Medical transcriptionists, sometimes referred to as healthcare documentation specialists, listen to voice recordings that physicians and other healthcare workers make and convert them into written reports. They also may review and edit medical documents created using speech recognition technology. Transcriptionists interpret medical terminology and abbreviations in preparing patients’ medical histories, discharge summaries, and other documents.Duties
Medical transcriptionists typically do the following:
Traditionally, medical transcriptionists used audio playback equipment or software that is connected to their computer. However, technological advances have changed the way medical transcription is done. In the past, medical transcriptionists would listen to an entire dictation to produce a transcribed report. While many transcriptionists still perform these traditional transcription services, others are taking on additional roles. Today, many medical documents are prepared with the use of speech recognition technology, in which specialized software automatically prepares an initial draft of a report. The transcriptionist then reviews the draft for accuracy, identifying any errors and editing the report, when necessary. They use word-processing and other specialized software, as well as medical reference materials, as needed.
To do their work, medical transcriptionists must become familiar with medical terminology, anatomy and physiology, diagnostic procedures, pharmacology, and treatment assessments. Their ability to understand what the healthcare worker has recorded, correctly transcribe that information, and identify any inaccuracies in the transcript is critical to reducing the chance that patients will get ineffective or even harmful treatments.
Transcriptionists may need to be familiar with EHR systems. They may create templates, help develop documentation policies, and train physicians on how to use EHR systems.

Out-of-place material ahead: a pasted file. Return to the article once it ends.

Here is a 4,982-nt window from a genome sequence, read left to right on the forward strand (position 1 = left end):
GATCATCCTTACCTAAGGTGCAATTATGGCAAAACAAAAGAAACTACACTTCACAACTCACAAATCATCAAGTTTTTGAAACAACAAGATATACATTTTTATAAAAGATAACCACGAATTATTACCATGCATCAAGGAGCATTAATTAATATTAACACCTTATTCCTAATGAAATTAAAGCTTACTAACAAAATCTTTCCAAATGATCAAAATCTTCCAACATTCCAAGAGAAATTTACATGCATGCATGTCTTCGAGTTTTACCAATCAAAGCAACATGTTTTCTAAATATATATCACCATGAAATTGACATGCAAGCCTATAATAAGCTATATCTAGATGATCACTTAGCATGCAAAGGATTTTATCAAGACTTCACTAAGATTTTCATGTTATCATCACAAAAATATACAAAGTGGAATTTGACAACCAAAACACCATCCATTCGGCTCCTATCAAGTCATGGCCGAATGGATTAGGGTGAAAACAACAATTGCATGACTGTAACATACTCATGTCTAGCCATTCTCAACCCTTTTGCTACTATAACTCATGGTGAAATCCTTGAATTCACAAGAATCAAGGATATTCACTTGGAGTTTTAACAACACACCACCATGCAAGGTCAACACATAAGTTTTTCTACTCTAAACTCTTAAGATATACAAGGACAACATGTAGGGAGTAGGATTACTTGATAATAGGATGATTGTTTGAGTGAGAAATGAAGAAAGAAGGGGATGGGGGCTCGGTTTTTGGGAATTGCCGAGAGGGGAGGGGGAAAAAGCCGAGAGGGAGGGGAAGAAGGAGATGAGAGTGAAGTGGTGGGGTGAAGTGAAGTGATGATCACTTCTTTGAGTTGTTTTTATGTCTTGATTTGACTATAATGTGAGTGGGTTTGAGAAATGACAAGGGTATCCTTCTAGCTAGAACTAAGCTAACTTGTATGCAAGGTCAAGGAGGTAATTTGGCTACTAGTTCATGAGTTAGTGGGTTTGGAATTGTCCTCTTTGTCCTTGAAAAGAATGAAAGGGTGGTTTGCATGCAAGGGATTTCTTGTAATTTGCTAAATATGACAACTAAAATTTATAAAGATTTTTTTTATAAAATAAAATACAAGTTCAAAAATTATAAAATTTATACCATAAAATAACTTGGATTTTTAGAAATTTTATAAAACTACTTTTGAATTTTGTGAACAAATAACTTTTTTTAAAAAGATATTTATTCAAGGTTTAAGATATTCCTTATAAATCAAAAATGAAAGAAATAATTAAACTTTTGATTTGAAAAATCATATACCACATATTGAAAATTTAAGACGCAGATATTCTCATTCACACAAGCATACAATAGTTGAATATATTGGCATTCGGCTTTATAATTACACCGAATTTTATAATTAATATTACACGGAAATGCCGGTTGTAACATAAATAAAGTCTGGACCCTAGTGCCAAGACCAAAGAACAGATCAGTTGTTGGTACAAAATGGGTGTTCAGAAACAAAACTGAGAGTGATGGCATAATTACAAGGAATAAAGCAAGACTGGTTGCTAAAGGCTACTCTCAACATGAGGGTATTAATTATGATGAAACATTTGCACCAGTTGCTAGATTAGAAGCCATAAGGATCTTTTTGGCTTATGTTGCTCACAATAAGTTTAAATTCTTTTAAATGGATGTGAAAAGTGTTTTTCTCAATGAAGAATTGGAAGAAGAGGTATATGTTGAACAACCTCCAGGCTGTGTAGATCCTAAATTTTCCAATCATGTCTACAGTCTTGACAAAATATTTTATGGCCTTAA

Medical transcriptionists who work in doctors’ offices may have other duties, such as answering phones and greeting patients.
Medical transcriptionists typically need postsecondary education. Prospective medical transcriptionists must have an understanding of medical terminology, anatomy and physiology, grammar, and word-processing software.Education
Employers prefer to hire transcriptionists who have completed postsecondary education in medical transcription, which is offered by vocational schools, community colleges, and distance-learning programs. Medical transcription programs are typically 1-year certificate programs, although there are also associate’s degree programs.
Programs normally include coursework in anatomy, medical terminology, risk management, legal issues relating to healthcare documentation, and English grammar and punctuation. Many of these programs include supervised on-the-job experience. Some transcriptionists, especially those already familiar with medical terminology from previous experience as a nurse or medical secretary, become proficient through refresher courses and training.Licenses, Certifications, and Registrations
Although certification is not required, some medical transcriptionists choose to become certified. The Association for Healthcare Documentation Integrity offers the Registered Healthcare Documentation Specialist (RHDS) and the Certified Healthcare Documentation Specialist (CHDS) certifications. Both certifications require passing an exam and periodic retesting or continuing education.